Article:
I don’t think it is possible to compare 2012 to any one vintage in a meaningful way. Some commentators have highlighted that the success of Merlot on the right bank and in the Graves (Pessac-Léognan) draws a direct comparison to 1998. There is some similarity in that 1998 was characterised by a drab July and a hot August with Merlot harvested in largely fine conditions while Cabernet struggled with late season rains. However the early season conditions are markedly different and the resultant styles differ greatly. There is no real mention of hydric stress in the list of climatic conditions for 1998 and yet that aspect is overriding in the nature of the wines of the northern Médoc this vintage. 1998 was also capable of delivering more sturdy wines than we encountered in 2012, suggesting that while late season conditions may have been similar, selection of fruit and vineyard management were not such an issue and fruit was by and large healthy.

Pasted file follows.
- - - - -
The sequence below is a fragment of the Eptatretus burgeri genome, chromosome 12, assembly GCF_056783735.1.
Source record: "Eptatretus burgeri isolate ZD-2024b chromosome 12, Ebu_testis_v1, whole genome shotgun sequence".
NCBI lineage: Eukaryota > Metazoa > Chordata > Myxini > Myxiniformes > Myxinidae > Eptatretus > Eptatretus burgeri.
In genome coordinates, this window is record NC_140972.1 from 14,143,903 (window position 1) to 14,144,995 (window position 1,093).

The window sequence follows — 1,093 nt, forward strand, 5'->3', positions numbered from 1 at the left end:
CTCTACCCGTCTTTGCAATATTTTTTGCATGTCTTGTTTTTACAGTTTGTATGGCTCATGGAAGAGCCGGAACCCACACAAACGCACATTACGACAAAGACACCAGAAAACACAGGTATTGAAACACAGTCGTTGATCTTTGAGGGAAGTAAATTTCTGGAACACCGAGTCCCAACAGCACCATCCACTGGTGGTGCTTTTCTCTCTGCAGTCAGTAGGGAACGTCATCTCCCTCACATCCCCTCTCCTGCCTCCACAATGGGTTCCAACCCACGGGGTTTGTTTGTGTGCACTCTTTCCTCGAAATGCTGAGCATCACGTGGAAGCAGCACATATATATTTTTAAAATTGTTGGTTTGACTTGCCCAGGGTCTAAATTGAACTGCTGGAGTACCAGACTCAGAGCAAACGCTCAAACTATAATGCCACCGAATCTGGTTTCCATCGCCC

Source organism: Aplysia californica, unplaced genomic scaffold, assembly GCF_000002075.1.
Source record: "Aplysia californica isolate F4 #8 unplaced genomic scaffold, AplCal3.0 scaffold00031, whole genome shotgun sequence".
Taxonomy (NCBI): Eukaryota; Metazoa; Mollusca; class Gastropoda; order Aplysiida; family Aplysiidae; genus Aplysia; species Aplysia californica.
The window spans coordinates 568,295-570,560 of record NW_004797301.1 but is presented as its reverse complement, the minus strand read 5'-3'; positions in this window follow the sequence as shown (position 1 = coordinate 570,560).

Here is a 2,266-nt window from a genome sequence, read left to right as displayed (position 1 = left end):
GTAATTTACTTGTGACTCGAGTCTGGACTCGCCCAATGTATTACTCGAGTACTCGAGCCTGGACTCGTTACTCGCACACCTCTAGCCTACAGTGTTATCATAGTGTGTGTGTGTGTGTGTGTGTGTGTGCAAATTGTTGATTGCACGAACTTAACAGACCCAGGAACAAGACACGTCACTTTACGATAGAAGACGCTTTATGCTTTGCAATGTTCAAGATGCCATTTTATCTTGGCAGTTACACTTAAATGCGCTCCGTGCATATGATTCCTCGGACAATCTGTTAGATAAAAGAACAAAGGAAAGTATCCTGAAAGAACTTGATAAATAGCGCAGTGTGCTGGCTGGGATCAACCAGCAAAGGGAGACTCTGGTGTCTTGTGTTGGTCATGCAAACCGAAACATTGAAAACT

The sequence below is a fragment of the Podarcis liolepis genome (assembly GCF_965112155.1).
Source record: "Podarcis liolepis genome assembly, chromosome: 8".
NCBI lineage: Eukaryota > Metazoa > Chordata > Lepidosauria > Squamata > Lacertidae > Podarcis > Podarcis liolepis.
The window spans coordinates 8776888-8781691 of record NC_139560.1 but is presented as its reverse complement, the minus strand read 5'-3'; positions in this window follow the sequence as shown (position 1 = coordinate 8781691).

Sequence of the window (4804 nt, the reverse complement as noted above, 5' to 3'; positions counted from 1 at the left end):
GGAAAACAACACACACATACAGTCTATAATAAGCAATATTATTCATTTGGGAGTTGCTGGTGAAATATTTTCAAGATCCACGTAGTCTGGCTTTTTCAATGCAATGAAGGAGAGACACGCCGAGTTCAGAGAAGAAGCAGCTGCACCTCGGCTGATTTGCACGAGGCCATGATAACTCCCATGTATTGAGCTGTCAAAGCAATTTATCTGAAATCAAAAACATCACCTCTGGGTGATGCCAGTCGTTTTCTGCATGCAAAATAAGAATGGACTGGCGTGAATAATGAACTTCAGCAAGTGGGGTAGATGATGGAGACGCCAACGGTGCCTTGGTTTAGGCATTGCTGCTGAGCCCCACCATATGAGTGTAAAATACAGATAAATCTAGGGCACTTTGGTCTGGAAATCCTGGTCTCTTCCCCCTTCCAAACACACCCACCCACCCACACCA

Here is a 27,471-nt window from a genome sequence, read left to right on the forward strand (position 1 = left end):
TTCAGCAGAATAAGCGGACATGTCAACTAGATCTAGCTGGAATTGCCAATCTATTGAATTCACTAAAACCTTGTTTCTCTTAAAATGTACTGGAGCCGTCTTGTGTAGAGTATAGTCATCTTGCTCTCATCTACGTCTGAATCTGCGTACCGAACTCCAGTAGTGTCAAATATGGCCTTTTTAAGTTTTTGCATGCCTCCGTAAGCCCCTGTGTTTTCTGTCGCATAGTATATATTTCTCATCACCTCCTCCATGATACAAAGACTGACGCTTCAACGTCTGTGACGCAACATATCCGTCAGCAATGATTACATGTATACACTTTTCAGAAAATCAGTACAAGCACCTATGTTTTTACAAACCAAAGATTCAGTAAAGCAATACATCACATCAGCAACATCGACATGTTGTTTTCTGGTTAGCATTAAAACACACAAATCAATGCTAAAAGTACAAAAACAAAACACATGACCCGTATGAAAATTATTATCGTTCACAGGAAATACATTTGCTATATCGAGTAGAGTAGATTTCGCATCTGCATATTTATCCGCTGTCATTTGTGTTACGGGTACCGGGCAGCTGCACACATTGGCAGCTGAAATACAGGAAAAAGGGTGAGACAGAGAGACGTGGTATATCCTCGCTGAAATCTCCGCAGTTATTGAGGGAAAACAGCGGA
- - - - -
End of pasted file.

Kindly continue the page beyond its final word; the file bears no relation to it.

I am sure you will also hear comments relating to the heat of 2003 (though this was only a short period in 2012), the weather pattern of 2000 (this is a serious stretch on the truth), and the harmony of 2001 (but the harvest conditions were cool and dry until late on).

So how do I describe it? Frankly, the character of the Médoc is beyond generalisation as there was such variation. The majority will be comparatively forward drinking styles – attractive and vibrant but seldom rich. In weight they remind me of the 2008s although the tannin profiles differ greatly, as the 2008s were harvested late and possess silkier, fine-grained tannins as a consequence of full phenolic (tannic) ripeness. The best show a suppleness that reminds of 2004, not a harsh edge in sight; crisp, fresh, balanced styles even if they are missing the concentration of a great year. However with such variation it is near impossible to generalise.